It's a trip that's over 3,000 kilometres long to a destination that's only accessible by plane or boat, but that didn't stop eight Google employees from making a journey from Toronto to Nunavut.
The group set out back in August with a mission: To put the remote hamlet of Cambridge Bay, Nunavut on the map.
Armed with a Google trike (think of a three-wheeled bike outfitted with a camera on a shaft), tripods and lots of warm clothing, the team set out across the the roughly 203 square kilometres of Northern-Canadian territory. The project's a collaboration between Google, local residents and Nunavut Tunngavik Inc., a non-profit organization, to allow the rest of the world a peek at what the 1,400 residents of Cambridge Bay get to see on a daily basis.
But fixing Cambridge Bay's map wasn't the only thing Google Canada set out to do. The initiative was also to get locals involved in the curation of their new digital map, part of what Google calls the "Community MapUp," says Aaron Brindle, a member of the team that ventured to Nunavut.
Google Canada Maps The Great White North. Story continues below.
“We wanted to improve the map, and part of improving the map of Cambridge Bay was actually getting members of the community – elders, business owners, teenagers – together in a room to use our map-maker product, which basically allows them to edit our Google Map,” said Brindle when he spoke to Global News.
The desire to give locals control over how the outside world saw their community was one of the big reasons to bring in Google Canada, said Christopher Kalluk, a member of Nunavut Tunngavik Inc.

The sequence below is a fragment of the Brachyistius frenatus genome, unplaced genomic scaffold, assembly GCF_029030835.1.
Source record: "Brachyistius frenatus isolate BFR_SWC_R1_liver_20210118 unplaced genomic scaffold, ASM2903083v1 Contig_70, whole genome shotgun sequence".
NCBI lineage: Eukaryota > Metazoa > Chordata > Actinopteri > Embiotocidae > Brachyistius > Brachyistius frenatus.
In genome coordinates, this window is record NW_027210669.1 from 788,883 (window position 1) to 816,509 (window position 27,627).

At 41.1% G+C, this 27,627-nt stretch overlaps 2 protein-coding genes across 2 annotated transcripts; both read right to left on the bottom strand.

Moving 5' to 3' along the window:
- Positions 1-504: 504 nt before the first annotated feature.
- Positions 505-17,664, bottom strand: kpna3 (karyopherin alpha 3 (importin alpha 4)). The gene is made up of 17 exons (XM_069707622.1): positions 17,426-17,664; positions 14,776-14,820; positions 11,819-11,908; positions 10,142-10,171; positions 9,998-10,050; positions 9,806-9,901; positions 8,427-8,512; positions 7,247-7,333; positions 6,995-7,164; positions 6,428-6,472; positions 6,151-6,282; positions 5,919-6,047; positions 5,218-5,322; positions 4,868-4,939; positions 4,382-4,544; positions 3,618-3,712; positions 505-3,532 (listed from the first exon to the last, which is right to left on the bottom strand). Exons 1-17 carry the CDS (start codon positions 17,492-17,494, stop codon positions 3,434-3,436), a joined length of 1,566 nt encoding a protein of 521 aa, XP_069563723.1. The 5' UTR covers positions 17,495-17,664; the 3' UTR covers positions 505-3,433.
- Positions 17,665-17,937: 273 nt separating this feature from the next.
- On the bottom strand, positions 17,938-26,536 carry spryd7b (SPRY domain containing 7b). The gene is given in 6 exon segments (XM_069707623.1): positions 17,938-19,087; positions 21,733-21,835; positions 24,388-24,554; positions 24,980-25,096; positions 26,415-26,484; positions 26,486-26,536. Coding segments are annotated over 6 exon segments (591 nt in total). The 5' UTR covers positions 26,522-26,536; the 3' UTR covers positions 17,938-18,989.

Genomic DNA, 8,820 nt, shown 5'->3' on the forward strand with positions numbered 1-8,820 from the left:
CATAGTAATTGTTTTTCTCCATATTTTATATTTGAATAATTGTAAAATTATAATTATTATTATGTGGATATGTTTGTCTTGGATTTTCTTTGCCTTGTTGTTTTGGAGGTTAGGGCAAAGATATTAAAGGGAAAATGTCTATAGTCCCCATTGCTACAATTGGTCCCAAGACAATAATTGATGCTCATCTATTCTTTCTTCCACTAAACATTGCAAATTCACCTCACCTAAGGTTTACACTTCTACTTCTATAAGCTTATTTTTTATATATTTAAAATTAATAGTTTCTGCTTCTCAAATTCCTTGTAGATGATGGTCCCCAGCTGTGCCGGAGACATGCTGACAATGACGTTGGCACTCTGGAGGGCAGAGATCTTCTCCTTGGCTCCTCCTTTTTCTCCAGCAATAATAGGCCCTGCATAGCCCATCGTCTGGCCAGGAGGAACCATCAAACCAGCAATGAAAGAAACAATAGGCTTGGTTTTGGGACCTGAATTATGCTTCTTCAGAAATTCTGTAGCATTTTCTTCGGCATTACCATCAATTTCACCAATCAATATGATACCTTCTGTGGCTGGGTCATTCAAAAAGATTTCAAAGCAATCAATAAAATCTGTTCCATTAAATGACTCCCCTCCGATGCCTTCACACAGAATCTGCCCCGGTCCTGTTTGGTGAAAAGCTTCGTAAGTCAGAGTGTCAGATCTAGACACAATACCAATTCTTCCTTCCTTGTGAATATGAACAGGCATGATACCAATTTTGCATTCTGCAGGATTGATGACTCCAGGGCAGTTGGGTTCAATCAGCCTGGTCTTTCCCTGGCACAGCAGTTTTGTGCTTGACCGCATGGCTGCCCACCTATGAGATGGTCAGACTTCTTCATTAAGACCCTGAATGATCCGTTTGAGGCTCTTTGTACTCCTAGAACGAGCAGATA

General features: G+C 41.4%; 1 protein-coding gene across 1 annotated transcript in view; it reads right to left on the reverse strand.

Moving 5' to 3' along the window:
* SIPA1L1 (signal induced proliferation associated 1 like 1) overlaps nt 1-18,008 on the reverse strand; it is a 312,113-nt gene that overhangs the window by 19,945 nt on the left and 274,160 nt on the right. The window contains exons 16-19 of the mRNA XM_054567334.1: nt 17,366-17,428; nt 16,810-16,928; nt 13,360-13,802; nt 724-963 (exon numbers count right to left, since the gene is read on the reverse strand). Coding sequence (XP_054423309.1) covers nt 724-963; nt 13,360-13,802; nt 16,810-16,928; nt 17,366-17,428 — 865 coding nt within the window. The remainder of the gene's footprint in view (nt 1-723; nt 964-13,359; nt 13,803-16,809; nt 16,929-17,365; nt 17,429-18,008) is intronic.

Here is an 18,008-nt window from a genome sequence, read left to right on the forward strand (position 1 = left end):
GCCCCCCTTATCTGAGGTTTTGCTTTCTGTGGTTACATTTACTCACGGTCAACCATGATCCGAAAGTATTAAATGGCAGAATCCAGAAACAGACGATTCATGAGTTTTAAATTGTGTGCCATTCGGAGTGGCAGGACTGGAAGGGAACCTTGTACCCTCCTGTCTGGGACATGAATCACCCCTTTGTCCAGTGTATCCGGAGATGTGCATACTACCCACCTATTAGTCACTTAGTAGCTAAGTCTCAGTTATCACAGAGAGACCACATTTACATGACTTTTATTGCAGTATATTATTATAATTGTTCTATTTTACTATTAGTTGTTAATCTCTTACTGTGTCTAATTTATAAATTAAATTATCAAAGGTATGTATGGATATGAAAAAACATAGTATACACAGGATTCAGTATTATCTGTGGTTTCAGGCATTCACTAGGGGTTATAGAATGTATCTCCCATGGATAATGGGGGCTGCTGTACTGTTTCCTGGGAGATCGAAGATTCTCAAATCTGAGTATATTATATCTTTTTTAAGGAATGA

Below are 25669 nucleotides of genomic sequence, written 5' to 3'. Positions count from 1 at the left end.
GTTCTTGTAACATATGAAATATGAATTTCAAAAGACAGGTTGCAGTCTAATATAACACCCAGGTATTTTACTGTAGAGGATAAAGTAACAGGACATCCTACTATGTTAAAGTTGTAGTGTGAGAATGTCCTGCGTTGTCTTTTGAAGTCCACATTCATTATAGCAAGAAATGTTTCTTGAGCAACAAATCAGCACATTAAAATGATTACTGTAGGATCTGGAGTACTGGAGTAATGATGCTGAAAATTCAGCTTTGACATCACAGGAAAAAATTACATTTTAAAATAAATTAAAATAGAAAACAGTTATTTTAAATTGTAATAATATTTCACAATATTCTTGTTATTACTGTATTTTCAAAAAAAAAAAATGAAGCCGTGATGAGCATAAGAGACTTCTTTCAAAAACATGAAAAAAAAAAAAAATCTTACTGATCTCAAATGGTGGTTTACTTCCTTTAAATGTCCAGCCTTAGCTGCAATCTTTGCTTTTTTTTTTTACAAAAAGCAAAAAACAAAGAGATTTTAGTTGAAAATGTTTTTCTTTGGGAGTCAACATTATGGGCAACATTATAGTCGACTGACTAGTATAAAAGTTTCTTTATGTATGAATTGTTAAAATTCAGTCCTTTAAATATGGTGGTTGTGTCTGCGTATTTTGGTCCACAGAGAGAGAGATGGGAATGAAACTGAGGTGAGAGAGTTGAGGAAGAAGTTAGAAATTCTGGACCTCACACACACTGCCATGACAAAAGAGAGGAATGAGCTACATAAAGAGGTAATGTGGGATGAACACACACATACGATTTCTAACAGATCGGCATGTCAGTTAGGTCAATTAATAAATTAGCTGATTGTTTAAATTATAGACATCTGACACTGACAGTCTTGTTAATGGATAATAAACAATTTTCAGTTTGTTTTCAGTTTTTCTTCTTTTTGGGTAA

“This is a place with a vast amount of local knowledge and a rich history,” said Kalluk told CTV. “By putting these tools in the hands of our people, we will tell Nunavut’s story to the world.”
In the three months Brindle and his co-workers spent in Canada's North, residents mapped every street, store and house, along with rivers, lakes, and other keys locations like a daycare and the church, both in English and in the the community's official language of Inuktitut, reports Mashable.
Cambridge Bay residents are also hopeful for the project's potential not just for themselves, but also for future generations.
"I think that it is important for Inuit people to contribute to the maps. It is important for everybody. The land is everybody’s land. We all share it. It is especially important for children who are always learning and trying to understand the world,” said Anna Nahogaloak in an interview with the Star.
To see snippets of the map making project in action, check out the video below.